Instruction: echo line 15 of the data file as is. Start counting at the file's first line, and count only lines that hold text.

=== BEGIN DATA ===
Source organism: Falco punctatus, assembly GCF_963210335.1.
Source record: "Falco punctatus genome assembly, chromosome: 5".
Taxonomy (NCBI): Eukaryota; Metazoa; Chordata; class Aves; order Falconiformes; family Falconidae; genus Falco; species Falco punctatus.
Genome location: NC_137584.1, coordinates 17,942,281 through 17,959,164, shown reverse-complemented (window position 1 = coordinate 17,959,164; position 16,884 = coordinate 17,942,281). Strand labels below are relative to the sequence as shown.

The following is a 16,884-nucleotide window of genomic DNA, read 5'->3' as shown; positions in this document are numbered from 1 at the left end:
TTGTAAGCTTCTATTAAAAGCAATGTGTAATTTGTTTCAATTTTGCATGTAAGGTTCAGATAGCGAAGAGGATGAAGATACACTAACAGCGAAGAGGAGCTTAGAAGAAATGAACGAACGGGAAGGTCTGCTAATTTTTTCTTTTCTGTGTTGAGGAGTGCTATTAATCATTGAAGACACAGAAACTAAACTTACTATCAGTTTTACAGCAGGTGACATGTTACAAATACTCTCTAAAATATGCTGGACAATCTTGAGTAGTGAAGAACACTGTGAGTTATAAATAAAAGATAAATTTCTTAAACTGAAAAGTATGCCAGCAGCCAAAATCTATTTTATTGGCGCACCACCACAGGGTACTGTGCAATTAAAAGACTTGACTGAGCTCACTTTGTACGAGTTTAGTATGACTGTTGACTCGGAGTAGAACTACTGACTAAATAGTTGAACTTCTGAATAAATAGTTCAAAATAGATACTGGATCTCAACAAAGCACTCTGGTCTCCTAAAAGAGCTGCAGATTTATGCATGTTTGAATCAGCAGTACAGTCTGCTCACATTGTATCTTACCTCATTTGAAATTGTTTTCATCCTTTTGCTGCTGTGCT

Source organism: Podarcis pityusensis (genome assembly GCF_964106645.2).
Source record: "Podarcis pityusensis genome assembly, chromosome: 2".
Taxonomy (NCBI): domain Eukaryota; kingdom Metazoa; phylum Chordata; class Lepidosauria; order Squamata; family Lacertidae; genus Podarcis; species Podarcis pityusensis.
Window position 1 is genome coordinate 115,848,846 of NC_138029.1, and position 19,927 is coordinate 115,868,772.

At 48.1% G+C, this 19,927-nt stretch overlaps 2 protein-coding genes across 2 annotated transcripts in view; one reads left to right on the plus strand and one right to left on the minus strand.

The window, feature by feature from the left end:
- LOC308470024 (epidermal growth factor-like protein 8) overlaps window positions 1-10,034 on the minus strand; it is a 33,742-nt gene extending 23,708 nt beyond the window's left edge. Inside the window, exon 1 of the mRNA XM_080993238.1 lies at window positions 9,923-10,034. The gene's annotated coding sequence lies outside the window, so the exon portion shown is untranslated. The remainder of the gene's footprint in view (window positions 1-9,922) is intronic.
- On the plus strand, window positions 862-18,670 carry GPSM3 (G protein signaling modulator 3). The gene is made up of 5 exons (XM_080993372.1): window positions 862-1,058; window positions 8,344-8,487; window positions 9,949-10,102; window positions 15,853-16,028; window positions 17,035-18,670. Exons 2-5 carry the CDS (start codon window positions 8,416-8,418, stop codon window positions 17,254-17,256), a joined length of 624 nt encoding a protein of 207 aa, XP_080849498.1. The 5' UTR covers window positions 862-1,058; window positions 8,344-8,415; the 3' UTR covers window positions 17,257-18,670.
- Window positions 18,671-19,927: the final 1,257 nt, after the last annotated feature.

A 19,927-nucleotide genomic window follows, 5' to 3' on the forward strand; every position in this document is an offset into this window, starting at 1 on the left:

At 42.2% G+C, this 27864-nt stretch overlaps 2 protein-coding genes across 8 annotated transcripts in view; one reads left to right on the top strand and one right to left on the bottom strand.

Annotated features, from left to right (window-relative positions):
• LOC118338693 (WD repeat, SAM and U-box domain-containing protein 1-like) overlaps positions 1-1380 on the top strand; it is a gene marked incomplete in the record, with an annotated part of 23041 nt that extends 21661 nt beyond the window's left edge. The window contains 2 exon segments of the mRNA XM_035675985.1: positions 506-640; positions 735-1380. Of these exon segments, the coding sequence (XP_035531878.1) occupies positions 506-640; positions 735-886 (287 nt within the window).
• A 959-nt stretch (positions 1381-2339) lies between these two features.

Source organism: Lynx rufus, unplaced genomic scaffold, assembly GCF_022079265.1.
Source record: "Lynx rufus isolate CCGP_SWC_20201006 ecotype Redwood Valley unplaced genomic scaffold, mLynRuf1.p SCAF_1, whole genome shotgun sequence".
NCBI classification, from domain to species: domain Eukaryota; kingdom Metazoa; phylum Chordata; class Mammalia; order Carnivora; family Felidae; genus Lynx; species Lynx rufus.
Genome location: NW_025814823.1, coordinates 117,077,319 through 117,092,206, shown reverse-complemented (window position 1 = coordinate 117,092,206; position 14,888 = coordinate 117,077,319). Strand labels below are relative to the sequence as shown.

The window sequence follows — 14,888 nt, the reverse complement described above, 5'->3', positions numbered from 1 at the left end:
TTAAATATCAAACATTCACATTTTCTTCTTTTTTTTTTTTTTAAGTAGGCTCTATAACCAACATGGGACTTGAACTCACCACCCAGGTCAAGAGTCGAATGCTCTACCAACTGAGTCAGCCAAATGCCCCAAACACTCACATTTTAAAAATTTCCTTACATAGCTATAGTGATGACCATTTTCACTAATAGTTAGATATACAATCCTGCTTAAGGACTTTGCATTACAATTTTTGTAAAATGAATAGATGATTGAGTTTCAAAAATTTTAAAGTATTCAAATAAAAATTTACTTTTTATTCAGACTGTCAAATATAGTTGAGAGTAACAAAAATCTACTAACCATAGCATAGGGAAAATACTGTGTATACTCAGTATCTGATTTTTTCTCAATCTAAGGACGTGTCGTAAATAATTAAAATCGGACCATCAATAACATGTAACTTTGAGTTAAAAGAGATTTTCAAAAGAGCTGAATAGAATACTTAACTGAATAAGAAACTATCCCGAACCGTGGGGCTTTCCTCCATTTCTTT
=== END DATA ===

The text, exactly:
- Window positions 18,671-19,927: the final 1,257 nt, after the last annotated feature.